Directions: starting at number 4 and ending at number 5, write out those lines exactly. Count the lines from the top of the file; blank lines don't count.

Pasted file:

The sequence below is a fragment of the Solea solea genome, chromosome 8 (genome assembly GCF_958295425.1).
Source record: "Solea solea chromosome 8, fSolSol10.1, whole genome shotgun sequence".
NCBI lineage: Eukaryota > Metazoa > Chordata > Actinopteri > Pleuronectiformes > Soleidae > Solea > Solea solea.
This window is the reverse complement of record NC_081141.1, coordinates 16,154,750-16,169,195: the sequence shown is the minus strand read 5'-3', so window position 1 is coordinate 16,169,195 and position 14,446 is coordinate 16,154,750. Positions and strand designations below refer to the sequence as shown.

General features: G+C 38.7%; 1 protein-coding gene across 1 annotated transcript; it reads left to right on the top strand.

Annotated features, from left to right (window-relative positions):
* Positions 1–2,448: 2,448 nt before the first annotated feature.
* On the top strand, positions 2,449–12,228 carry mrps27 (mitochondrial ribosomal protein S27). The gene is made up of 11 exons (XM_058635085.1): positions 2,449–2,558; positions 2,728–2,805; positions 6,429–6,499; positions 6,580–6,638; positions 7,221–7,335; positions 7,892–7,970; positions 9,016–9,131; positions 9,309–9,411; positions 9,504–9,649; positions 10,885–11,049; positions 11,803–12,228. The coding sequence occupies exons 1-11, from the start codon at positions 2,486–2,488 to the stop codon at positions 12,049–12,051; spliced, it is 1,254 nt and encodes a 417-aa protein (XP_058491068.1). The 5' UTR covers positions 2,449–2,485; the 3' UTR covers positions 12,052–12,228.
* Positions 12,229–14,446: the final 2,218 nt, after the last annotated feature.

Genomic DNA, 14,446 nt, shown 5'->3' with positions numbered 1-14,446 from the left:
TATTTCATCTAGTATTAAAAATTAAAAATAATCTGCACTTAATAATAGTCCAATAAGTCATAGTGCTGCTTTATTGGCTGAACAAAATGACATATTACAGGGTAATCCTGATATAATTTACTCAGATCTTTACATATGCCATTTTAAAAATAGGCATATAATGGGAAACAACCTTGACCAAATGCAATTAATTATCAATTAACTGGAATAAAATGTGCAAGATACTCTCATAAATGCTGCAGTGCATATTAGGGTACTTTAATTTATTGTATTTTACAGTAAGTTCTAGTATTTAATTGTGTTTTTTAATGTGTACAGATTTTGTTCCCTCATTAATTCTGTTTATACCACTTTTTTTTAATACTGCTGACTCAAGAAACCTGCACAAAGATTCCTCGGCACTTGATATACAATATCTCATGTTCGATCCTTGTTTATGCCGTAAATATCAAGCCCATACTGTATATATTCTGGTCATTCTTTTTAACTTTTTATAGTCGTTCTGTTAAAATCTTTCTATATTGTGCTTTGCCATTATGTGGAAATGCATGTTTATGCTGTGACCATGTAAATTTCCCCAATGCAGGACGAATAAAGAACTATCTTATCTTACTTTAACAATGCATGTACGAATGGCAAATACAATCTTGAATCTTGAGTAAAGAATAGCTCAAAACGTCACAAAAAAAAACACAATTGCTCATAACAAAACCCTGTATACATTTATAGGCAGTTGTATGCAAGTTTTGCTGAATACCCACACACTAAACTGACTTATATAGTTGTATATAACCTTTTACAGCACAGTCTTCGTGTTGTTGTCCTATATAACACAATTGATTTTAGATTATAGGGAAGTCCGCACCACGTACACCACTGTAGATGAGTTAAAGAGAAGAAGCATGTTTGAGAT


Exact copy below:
This window is the reverse complement of record NC_081141.1, coordinates 16,154,750-16,169,195: the sequence shown is the minus strand read 5'-3', so window position 1 is coordinate 16,169,195 and position 14,446 is coordinate 16,154,750. Positions and strand designations below refer to the sequence as shown.

General features: G+C 38.7%; 1 protein-coding gene across 1 annotated transcript; it reads left to right on the top strand.